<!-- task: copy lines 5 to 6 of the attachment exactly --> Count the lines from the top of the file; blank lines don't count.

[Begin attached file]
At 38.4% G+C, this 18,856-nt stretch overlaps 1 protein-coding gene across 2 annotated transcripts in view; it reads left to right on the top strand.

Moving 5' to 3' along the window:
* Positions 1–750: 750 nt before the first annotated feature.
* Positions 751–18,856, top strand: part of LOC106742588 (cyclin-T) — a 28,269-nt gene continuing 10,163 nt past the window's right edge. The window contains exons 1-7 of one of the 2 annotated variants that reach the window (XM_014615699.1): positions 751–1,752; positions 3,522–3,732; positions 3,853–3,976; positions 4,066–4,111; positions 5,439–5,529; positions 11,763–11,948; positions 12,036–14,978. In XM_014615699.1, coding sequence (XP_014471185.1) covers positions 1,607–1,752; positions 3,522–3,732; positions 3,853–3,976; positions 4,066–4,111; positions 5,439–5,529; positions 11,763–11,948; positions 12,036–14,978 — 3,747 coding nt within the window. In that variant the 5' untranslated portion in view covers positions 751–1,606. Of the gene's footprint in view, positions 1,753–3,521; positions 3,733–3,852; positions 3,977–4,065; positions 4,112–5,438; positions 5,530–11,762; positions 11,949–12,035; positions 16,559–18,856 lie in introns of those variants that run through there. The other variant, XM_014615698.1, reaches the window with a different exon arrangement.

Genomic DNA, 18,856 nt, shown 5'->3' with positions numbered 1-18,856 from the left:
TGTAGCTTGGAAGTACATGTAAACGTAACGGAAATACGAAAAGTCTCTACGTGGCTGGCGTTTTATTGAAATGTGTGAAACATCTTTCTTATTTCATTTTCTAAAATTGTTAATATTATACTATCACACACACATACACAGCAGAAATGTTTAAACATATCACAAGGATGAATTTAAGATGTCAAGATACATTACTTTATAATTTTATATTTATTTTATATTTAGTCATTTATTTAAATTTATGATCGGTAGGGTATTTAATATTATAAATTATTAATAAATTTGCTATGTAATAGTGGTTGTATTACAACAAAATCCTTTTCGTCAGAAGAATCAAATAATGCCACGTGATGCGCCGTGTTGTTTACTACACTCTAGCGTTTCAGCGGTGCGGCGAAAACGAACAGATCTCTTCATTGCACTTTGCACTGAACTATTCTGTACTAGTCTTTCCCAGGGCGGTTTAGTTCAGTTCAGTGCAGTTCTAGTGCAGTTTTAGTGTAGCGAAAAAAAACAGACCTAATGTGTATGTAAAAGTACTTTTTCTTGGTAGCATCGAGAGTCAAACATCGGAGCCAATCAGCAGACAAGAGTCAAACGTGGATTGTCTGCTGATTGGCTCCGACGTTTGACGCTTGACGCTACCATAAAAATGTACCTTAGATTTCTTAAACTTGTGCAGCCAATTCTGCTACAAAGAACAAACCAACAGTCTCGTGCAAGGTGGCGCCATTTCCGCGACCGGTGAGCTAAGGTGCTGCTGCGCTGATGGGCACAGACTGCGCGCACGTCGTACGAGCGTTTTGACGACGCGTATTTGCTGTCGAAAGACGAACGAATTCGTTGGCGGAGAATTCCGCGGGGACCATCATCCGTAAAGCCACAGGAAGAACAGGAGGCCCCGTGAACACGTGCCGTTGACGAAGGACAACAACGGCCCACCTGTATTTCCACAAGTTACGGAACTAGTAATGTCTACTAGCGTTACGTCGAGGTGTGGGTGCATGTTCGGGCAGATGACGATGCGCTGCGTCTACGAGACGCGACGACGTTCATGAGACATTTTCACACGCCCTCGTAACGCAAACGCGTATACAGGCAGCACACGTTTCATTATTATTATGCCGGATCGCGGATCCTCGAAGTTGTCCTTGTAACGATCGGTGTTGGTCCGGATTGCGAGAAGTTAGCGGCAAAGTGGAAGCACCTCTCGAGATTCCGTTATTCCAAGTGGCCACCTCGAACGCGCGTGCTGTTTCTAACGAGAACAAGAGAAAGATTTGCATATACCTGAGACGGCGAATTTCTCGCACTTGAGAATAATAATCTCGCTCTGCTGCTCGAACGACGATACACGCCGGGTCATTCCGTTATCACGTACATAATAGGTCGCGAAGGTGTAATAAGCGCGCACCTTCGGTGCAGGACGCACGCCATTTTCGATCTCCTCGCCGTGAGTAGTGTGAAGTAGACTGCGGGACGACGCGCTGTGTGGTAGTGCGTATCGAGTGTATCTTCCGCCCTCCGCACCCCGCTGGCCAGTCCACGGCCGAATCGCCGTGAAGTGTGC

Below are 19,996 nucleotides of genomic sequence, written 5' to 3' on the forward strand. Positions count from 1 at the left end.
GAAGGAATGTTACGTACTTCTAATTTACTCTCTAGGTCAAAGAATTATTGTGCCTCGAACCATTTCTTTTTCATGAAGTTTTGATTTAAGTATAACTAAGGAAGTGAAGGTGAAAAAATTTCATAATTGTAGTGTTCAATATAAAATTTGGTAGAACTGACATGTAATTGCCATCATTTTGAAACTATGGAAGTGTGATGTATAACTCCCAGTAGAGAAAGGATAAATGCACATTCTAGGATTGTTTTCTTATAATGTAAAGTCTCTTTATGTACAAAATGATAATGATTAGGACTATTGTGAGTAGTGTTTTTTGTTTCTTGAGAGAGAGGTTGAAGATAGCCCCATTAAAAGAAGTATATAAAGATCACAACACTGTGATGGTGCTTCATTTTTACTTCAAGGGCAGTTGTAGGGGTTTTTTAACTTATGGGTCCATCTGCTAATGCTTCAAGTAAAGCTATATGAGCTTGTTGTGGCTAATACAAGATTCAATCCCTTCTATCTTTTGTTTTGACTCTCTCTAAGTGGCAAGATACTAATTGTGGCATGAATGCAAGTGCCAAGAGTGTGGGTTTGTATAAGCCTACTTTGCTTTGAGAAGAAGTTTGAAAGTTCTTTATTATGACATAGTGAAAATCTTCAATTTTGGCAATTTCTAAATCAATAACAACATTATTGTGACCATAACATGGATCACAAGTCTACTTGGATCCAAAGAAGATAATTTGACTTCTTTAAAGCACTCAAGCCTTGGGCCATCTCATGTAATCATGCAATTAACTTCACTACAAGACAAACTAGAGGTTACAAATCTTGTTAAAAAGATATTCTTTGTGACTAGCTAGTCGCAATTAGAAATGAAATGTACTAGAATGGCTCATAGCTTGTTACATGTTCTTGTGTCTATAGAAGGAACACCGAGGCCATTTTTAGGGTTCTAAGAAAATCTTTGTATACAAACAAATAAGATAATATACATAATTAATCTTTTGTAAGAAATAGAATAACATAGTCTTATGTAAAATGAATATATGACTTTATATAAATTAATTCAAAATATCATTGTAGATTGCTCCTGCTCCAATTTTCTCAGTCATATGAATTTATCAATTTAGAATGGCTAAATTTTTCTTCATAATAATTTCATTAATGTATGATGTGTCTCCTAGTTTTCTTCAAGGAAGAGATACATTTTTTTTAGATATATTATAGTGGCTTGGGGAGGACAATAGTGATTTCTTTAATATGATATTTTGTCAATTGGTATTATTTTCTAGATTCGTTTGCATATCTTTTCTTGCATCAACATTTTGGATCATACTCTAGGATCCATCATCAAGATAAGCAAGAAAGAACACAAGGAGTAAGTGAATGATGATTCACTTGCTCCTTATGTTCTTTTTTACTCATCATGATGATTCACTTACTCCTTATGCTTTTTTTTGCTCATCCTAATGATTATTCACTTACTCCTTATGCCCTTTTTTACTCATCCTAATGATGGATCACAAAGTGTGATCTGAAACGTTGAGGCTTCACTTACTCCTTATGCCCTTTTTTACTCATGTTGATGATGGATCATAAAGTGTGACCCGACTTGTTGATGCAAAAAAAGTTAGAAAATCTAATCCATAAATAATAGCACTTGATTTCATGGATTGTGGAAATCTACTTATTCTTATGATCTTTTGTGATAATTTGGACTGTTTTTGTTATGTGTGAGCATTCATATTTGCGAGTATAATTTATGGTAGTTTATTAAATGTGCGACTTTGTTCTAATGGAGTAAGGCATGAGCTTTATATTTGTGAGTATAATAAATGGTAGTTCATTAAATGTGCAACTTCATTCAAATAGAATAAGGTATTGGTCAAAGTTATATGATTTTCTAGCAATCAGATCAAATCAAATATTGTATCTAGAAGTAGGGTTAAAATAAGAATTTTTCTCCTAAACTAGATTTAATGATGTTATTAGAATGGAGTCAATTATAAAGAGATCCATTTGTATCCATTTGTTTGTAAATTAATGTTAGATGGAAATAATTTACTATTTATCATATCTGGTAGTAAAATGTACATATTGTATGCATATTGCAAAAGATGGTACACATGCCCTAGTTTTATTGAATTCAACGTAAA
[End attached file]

Genomic DNA, 18,856 nt, shown 5'->3' with positions numbered 1-18,856 from the left:
TGTAGCTTGGAAGTACATGTAAACGTAACGGAAATACGAAAAGTCTCTACGTGGCTGGCGTTTTATTGAAATGTGTGAAACATCTTTCTTATTTCATTTTCTAAAATTGTTAATATTATACTATCACACACACATACACAGCAGAAATGTTTAAACATATCACAAGGATGAATTTAAGATGTCAAGATACATTACTTTATAATTTTATATTTATTTTATATTTAGTCATTTATTTAAATTTATGATCGGTAGGGTATTTAATATTATAAATTATTAATAAATTTGCTATGTAATAGTGGTTGTATTACAACAAAATCCTTTTCGTCAGAAGAATCAAATAATGCCACGTGATGCGCCGTGTTGTTTACTACACTCTAGCGTTTCAGCGGTGCGGCGAAAACGAACAGATCTCTTCATTGCACTTTGCACTGAACTATTCTGTACTAGTCTTTCCCAGGGCGGTTTAGTTCAGTTCAGTGCAGTTCTAGTGCAGTTTTAGTGTAGCGAAAAAAAACAGACCTAATGTGTATGTAAAAGTACTTTTTCTTGGTAGCATCGAGAGTCAAACATCGGAGCCAATCAGCAGACAAGAGTCAAACGTGGATTGTCTGCTGATTGGCTCCGACGTTTGACGCTTGACGCTACCATAAAAATGTACCTTAGATTTCTTAAACTTGTGCAGCCAATTCTGCTACAAAGAACAAACCAACAGTCTCGTGCAAGGTGGCGCCATTTCCGCGACCGGTGAGCTAAGGTGCTGCTGCGCTGATGGGCACAGACTGCGCGCACGTCGTACGAGCGTTTTGACGACGCGTATTTGCTGTCGAAAGACGAACGAATTCGTTGGCGGAGAATTCCGCGGGGACCATCATCCGTAAAGCCACAGGAAGAACAGGAGGCCCCGTGAACACGTGCCGTTGACGAAGGACAACAACGGCCCACCTGTATTTCCACAAGTTACGGAACTAGTAATGTCTACTAGCGTTACGTCGAGGTGTGGGTGCATGTTCGGGCAGATGACGATGCGCTGCGTCTACGAGACGCGACGACGTTCATGAGACATTTTCACACGCCCTCGTAACGCAAACGCGTATACAGGCAGCACACGTTTCATTATTATTATGCCGGATCGCGGATCCTCGAAGTTGTCCTTGTAACGATCGGTGTTGGTCCGGATTGCGAGAAGTTAGCGGCAAAGTGGAAGCACCTCTCGAGATTCCGTTATTCCAAGTGGCCACCTCGAACGCGCGTGCTGTTTCTAACGAGAACAAGAGAAAGATTTGCATATACCTGAGACGGCGAATTTCTCGCACTTGAGAATAATAATCTCGCTCTGCTGCTCGAACGACGATACACGCCGGGTCATTCCGTTATCACGTACATAATAGGTCGCGAAGGTGTAATAAGCGCGCACCTTCGGTGCAGGACGCACGCCATTTTCGATCTCCTCGCCGTGAGTAGTGTGAAGTAGACTGCGGGACGACGCGCTGTGTGGTAGTGCGTATCGAGTGTATCTTCCGCCCTCCGCACCCCGCTGGCCAGTCCACGGCCGAATCGCCGTGAAGTGTGC